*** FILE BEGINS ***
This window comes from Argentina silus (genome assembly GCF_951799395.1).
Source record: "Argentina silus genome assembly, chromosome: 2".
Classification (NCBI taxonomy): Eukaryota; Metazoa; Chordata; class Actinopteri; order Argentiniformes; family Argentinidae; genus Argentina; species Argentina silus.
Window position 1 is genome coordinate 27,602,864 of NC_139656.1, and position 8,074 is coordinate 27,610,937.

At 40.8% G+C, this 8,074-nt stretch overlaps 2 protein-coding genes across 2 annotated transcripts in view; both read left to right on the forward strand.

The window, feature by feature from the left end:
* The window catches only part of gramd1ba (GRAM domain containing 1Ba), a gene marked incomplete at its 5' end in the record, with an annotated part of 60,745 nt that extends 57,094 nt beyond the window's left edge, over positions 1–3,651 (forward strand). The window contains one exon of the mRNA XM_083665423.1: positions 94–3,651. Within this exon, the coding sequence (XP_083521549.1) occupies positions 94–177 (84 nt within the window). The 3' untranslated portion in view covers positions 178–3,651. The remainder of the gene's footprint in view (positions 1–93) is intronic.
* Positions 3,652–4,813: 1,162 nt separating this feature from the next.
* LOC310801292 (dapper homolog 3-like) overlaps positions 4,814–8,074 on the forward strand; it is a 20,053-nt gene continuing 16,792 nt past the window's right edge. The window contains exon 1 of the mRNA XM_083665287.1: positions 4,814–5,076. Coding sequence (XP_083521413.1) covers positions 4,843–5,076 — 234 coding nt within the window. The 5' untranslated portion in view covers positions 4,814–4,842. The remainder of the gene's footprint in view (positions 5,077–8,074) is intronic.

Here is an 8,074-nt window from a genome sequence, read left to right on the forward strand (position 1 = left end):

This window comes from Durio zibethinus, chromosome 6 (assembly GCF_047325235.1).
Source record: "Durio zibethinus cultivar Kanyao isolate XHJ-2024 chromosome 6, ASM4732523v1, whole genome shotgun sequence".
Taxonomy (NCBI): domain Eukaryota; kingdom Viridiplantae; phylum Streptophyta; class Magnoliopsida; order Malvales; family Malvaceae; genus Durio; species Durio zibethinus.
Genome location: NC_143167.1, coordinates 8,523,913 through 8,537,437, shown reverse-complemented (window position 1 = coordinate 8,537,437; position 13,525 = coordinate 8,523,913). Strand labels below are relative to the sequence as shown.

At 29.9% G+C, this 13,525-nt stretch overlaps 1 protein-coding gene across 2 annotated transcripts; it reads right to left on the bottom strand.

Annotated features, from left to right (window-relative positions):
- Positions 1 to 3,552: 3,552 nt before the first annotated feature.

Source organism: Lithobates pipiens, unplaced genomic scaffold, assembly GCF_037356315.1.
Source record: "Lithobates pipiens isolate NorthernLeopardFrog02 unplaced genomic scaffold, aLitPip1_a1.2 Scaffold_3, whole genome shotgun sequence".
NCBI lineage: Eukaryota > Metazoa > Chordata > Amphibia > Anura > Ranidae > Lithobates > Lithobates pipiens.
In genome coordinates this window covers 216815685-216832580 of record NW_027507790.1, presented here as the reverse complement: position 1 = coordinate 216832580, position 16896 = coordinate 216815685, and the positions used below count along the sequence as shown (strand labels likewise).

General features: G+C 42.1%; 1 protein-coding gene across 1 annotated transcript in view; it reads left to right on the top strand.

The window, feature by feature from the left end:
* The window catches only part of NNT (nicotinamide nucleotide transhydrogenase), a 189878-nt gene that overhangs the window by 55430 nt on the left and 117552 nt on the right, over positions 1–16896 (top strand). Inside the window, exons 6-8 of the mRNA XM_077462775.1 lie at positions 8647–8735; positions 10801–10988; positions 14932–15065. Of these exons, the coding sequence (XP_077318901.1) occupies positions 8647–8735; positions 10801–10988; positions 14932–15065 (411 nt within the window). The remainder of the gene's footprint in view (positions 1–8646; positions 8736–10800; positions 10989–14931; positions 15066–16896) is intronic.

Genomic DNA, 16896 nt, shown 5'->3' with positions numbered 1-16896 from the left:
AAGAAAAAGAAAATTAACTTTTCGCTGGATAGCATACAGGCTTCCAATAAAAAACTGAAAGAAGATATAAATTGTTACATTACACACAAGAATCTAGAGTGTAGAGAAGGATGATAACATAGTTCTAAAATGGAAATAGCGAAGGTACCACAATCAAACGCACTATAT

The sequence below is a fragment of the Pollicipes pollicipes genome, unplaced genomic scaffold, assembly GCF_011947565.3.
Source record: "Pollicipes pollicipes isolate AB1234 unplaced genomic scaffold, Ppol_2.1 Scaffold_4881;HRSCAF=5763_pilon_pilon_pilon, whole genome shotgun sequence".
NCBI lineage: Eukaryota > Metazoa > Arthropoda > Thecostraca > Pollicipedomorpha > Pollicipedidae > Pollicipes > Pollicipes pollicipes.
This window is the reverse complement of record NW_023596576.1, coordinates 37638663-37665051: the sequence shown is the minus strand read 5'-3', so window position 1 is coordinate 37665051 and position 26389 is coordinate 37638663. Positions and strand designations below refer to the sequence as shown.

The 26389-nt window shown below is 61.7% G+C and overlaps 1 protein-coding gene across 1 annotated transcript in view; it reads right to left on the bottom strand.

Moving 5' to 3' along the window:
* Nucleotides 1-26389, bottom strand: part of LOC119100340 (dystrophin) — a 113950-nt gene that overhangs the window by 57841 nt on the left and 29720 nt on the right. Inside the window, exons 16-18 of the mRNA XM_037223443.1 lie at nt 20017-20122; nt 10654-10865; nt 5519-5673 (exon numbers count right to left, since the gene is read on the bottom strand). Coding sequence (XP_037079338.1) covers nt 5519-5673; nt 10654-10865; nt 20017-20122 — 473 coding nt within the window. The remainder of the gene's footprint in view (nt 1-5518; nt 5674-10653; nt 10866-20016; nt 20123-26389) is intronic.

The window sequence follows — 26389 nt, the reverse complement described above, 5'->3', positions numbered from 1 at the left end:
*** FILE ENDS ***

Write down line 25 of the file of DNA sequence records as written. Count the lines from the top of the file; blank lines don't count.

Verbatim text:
Genomic DNA, 16896 nt, shown 5'->3' with positions numbered 1-16896 from the left: